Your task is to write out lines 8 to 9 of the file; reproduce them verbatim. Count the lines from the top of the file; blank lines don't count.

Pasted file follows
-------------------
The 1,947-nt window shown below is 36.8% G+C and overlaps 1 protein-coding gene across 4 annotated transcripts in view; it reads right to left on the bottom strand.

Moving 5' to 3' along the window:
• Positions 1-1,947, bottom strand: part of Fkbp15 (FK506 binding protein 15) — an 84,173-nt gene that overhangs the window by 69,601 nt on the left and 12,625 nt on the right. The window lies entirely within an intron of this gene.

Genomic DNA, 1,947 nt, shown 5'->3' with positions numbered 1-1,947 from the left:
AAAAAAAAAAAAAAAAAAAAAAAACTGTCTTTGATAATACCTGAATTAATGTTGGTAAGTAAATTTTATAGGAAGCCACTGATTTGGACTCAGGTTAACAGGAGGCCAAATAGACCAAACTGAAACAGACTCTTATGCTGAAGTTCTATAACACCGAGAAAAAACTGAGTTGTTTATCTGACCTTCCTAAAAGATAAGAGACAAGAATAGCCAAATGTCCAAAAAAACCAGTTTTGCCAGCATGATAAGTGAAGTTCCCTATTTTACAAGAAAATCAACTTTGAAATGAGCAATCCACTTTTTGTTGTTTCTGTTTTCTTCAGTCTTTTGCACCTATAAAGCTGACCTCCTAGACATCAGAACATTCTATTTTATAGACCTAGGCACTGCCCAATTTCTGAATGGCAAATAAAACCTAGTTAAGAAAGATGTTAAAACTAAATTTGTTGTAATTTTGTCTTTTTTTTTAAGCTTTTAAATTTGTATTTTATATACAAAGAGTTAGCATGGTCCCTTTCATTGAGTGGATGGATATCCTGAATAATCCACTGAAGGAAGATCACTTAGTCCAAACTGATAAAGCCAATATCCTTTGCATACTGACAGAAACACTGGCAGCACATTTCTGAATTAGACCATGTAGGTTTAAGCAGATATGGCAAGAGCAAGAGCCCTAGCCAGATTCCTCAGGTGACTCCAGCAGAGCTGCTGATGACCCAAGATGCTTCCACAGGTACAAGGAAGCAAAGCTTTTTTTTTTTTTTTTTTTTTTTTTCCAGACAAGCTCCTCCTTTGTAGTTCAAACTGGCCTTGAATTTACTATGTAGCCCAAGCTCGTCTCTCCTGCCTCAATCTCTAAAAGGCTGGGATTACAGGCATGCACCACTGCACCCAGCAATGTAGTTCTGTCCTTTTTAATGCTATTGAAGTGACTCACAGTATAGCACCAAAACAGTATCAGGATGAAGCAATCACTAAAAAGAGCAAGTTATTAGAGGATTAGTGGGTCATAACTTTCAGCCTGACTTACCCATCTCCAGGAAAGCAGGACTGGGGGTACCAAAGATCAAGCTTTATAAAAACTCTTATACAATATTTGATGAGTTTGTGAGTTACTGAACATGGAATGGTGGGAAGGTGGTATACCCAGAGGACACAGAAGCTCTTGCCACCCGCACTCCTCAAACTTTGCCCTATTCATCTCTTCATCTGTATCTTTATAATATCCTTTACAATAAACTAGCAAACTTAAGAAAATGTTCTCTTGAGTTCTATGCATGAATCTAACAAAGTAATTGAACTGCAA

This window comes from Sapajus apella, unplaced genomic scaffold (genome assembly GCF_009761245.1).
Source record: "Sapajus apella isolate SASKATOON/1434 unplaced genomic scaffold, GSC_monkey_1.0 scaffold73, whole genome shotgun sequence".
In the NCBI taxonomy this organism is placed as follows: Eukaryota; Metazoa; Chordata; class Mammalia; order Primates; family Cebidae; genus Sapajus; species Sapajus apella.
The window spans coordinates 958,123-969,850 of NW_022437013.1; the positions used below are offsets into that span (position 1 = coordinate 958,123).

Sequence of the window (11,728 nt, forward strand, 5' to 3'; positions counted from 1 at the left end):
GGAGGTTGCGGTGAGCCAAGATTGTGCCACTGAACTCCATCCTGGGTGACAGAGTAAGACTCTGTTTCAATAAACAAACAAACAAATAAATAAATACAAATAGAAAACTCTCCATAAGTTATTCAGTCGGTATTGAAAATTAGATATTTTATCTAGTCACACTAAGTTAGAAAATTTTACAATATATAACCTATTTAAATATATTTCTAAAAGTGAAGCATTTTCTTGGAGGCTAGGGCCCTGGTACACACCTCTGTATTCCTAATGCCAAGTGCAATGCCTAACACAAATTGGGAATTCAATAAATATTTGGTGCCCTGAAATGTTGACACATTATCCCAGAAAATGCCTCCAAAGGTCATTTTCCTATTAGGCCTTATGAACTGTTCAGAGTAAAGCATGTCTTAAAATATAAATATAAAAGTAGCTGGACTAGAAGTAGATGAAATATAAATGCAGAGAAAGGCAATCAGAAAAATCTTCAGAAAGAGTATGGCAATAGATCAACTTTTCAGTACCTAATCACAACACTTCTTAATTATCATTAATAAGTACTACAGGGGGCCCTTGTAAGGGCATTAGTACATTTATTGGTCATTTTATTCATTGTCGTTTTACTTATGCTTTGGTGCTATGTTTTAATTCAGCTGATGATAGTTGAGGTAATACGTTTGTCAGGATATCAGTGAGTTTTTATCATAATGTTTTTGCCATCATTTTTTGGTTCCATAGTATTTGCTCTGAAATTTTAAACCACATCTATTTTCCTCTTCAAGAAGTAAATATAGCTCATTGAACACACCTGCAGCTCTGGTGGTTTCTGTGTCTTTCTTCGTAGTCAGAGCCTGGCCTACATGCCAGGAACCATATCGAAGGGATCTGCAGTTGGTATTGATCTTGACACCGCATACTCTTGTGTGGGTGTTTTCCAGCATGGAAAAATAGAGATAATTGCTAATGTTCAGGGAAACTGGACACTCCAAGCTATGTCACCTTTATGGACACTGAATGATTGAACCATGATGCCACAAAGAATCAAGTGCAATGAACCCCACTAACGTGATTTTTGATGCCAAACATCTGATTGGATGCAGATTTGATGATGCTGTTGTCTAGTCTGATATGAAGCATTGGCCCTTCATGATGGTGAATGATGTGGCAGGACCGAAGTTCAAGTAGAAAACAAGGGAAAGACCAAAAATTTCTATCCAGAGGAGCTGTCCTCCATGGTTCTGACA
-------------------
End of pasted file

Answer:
In the NCBI taxonomy this organism is placed as follows: Eukaryota; Metazoa; Chordata; class Mammalia; order Primates; family Cebidae; genus Sapajus; species Sapajus apella.
The window spans coordinates 958,123-969,850 of NW_022437013.1; the positions used below are offsets into that span (position 1 = coordinate 958,123).